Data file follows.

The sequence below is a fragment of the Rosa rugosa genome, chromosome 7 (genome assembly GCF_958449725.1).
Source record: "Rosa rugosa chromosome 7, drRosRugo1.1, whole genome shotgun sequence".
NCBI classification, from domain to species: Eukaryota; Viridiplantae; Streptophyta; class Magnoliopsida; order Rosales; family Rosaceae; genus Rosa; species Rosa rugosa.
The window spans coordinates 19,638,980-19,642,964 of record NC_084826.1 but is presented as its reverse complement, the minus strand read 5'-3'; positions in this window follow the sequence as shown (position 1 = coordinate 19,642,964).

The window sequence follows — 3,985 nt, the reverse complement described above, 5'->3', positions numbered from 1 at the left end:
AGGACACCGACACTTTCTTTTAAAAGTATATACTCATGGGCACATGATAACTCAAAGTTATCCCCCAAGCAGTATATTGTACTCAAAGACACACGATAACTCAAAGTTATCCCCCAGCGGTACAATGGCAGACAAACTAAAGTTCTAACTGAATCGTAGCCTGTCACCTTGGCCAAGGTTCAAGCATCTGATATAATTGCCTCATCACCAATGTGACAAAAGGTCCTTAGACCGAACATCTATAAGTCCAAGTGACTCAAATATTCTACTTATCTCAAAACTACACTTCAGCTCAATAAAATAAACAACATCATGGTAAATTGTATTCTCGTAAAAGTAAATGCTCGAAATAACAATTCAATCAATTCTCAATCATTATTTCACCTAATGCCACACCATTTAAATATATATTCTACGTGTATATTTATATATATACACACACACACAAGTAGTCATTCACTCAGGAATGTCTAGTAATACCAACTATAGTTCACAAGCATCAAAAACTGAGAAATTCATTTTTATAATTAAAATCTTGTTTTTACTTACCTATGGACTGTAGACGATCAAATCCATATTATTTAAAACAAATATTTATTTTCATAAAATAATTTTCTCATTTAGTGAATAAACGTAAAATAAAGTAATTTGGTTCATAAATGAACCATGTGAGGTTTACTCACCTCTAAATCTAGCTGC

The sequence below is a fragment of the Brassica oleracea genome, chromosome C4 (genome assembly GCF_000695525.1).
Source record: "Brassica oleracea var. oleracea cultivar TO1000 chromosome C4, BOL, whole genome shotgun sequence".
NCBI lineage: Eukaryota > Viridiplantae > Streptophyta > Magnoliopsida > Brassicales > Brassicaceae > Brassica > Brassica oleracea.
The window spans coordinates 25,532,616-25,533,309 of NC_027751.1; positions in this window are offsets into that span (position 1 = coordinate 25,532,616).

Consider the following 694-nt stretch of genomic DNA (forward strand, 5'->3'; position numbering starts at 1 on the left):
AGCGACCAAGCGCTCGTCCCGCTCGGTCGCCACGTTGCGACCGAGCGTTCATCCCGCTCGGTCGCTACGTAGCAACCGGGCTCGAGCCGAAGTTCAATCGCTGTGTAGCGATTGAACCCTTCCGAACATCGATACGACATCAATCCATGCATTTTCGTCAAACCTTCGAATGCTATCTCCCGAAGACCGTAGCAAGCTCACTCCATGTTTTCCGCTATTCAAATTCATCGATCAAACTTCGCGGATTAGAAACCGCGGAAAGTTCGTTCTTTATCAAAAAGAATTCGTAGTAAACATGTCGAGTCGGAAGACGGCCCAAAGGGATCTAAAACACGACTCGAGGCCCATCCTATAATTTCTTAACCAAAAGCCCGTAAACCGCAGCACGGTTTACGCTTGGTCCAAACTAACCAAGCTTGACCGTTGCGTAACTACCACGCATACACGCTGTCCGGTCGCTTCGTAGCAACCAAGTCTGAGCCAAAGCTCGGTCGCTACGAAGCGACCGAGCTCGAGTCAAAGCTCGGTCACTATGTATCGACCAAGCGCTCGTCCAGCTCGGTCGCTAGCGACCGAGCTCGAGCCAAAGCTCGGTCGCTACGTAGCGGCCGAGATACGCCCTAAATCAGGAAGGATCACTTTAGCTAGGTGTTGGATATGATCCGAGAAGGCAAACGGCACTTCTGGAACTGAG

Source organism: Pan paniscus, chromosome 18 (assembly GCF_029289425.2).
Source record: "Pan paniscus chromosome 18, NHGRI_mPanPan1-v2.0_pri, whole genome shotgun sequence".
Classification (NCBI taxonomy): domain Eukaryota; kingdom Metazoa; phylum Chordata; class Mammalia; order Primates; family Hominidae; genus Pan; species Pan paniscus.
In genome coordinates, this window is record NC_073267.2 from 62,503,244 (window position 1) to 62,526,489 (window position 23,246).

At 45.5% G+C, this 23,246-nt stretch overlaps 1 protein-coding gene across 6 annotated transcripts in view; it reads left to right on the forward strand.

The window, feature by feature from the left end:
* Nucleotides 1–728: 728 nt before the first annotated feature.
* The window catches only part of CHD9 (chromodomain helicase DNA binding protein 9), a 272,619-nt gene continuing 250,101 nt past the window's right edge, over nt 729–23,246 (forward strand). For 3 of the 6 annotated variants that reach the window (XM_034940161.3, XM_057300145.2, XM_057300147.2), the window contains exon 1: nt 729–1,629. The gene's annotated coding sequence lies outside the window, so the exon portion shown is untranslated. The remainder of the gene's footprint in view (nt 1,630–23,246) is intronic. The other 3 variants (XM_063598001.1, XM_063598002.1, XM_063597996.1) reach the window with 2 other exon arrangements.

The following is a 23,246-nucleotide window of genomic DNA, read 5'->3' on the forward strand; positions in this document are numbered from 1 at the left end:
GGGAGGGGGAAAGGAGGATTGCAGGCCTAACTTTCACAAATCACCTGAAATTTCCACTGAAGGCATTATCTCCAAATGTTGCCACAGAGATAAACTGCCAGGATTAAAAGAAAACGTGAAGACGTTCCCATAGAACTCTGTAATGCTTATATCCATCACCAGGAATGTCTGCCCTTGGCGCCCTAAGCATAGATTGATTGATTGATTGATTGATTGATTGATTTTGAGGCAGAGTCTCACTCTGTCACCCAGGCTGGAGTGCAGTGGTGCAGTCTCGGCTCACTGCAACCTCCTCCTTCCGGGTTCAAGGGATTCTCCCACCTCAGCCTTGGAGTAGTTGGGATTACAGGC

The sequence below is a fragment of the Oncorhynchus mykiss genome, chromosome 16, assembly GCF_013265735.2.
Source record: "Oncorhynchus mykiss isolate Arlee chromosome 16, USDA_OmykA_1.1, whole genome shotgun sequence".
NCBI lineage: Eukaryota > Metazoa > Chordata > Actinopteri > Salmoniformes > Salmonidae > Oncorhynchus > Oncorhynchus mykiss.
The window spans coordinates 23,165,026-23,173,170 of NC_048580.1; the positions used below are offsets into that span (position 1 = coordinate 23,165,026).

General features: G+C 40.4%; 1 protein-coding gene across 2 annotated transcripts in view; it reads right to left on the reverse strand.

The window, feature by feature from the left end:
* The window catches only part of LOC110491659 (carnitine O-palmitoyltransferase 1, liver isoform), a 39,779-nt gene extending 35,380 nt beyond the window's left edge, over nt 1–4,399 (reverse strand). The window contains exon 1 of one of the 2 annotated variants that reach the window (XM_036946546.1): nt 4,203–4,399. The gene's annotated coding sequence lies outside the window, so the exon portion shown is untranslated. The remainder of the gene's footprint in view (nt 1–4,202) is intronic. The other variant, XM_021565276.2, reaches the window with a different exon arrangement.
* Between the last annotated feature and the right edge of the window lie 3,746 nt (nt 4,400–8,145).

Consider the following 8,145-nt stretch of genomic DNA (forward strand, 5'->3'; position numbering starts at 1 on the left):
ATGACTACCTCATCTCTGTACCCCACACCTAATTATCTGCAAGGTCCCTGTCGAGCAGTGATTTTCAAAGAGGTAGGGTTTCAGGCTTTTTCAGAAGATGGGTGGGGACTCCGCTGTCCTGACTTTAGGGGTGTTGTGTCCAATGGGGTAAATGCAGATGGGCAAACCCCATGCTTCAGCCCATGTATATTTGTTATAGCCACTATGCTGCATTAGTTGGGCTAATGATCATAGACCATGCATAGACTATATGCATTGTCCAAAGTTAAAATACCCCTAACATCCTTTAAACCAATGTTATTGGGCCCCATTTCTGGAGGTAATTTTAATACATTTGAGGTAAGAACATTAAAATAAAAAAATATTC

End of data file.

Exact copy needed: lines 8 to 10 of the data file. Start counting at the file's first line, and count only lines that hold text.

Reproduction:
Source record: "Brassica oleracea var. oleracea cultivar TO1000 chromosome C4, BOL, whole genome shotgun sequence".
NCBI lineage: Eukaryota > Viridiplantae > Streptophyta > Magnoliopsida > Brassicales > Brassicaceae > Brassica > Brassica oleracea.
The window spans coordinates 25,532,616-25,533,309 of NC_027751.1; positions in this window are offsets into that span (position 1 = coordinate 25,532,616).